During the Indians’ 9-4 victory over Chicago at Comiskey Park, a woman, sitting in the stands near the visitor’s dugout, is injured when Marvin Owen’s foul ball strikes her just above the right eye. The Indians’ starting pitcher, her 20 year-old son Bob, threw the pitch that resulted in Mrs. Feller needing seven stitches on Mother’s Day.
The Dean brothers suffer setbacks in their careers. The Chicago Cubs release Dizzy while the New York Giants demote Paul to the minor leagues. Paul will return to the major leagues two years later with the St. Louis Browns, his last season, but Dizzy won’t return until 1947, when he makes a one-game comeback also with the Browns.
After being traded from the Phillies, Don Cardwell no-hits the Cardinals in his Cub debut. Thanks to three outstanding defensive catches, including Walt Moryn’s game-ending grab, the Winston-Salem, NC native becomes the first pitcher to keep the opponents hitless in a first start after being traded.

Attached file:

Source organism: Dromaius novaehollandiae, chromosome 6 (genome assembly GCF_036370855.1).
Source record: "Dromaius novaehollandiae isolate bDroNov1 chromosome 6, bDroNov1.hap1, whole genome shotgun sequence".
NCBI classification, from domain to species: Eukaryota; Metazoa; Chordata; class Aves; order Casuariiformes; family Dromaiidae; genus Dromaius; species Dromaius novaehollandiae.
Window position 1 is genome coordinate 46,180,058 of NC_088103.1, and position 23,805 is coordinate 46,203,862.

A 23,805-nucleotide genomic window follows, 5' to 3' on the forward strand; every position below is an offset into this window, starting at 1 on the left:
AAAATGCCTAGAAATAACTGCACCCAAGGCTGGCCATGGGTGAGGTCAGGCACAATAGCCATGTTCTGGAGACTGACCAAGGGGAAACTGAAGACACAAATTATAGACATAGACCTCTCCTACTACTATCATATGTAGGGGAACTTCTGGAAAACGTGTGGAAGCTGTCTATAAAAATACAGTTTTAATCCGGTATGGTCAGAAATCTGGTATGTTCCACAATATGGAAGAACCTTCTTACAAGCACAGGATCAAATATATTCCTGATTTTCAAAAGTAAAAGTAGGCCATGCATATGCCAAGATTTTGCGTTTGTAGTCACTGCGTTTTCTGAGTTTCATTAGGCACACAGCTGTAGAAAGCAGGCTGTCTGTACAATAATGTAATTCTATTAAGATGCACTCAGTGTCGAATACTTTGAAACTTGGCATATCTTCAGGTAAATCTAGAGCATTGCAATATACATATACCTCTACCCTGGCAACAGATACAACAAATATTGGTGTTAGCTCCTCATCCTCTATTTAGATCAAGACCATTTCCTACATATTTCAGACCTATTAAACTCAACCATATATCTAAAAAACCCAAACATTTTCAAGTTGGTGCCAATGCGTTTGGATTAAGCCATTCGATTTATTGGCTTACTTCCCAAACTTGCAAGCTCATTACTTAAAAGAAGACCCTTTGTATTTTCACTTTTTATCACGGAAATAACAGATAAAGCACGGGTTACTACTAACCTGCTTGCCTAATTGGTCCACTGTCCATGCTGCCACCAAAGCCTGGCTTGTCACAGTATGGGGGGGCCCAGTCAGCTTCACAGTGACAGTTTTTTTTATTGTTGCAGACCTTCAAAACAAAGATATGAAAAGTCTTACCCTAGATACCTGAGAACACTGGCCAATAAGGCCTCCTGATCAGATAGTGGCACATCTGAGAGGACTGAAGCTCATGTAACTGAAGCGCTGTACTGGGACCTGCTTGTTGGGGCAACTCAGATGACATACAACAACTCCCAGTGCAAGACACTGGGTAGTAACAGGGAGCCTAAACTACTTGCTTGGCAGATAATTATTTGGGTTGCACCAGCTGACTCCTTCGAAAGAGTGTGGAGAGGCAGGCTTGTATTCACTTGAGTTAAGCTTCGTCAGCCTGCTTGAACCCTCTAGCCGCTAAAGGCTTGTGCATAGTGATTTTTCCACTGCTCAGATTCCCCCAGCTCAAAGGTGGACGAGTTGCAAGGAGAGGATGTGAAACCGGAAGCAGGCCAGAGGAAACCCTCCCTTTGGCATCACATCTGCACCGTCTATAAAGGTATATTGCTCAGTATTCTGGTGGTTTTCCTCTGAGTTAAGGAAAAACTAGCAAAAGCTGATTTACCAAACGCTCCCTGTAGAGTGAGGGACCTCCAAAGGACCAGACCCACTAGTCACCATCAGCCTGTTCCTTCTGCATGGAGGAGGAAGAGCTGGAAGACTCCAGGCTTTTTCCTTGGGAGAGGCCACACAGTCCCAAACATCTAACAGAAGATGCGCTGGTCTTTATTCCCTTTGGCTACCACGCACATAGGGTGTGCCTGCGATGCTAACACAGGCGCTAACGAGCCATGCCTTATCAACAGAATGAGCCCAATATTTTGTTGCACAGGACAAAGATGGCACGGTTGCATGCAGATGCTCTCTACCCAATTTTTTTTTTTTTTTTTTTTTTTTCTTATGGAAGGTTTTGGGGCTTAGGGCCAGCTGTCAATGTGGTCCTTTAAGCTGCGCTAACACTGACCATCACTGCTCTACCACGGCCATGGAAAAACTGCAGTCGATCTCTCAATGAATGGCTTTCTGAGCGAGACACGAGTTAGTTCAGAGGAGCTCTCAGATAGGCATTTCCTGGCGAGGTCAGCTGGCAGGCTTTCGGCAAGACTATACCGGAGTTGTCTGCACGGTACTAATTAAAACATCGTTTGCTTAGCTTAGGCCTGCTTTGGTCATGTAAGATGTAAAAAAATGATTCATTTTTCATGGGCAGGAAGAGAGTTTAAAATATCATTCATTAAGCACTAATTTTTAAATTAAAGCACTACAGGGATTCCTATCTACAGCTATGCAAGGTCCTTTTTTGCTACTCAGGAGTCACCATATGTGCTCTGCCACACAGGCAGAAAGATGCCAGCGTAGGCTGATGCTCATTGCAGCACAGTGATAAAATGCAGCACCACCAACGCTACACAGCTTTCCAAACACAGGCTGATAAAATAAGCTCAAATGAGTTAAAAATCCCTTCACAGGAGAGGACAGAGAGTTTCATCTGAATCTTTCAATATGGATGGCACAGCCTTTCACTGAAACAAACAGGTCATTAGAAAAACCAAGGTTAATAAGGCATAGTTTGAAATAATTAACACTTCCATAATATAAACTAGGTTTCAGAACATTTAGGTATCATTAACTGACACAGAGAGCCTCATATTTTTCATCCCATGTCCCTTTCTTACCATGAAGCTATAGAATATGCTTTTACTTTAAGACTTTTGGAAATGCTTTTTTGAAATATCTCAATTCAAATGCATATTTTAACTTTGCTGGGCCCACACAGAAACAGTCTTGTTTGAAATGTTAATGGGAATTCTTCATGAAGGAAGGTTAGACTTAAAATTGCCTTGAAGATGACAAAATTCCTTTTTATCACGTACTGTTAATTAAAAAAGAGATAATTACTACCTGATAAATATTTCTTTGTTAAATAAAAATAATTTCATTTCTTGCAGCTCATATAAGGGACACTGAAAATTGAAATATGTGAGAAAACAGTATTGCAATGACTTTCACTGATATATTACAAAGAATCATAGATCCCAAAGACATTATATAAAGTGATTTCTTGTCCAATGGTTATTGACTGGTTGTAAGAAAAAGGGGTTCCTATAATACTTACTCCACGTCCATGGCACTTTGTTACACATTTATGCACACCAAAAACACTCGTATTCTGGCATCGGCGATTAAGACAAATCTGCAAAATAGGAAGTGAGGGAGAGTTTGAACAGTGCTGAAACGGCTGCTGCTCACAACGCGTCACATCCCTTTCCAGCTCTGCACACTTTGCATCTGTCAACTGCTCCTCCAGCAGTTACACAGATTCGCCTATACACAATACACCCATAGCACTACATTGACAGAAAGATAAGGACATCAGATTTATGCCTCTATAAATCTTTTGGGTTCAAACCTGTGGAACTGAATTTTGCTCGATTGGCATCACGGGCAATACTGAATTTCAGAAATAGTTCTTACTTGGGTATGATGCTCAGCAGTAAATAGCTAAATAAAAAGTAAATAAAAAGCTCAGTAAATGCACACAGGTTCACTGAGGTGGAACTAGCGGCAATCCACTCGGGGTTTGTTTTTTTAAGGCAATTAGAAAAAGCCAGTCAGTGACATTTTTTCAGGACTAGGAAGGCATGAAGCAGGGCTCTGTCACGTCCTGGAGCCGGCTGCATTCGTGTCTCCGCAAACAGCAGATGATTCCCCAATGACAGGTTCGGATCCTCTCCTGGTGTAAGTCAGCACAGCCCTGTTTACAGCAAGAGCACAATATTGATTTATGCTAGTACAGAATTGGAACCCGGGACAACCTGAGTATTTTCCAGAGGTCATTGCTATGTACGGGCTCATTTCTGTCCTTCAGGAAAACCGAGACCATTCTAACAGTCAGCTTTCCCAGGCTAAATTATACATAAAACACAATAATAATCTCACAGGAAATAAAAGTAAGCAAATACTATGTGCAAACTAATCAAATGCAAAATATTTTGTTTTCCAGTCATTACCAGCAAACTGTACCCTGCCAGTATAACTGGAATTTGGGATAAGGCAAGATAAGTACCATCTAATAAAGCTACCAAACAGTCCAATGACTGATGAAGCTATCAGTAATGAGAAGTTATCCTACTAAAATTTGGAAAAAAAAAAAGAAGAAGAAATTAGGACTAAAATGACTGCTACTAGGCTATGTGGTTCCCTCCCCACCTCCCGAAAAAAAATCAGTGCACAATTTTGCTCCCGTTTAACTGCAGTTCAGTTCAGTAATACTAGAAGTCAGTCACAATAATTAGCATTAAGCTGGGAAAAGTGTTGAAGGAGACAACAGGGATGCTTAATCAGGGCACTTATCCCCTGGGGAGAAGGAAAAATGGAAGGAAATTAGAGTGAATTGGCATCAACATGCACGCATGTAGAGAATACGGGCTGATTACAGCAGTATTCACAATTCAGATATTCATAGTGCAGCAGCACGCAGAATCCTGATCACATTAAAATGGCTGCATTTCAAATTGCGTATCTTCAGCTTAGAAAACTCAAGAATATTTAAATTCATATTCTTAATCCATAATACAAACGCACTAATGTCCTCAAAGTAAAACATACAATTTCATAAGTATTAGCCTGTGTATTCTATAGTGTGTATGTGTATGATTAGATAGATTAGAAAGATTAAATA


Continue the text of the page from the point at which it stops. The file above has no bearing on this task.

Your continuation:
Roberto Clemente’s sixth and final career home run off Sandy Koufax is another no-doubter. It comes during Koufax’s final season, the net result being one less shutout for Sandy and one more moon shot for Clemente. There was “only Bob Clemente’s 9th-inning home run spoiling Sandy’s bid for his 36th career shutout,” writes Frank Finch of the Los Angeles Times. “One of the few people who wasn’t fooled by Sandy’s slants was Clemente, who at .325 is making a strong bid for his third consecutive league batting crown. ‘I’m hitting the ball good,’ said the temperamental Pirate star. ‘I feel strong.’ He certainly looked robust when he tied into an outside pitch and sent it into the upper deck in right field. Ron Fairly didn’t even move, it was so solidly hit.”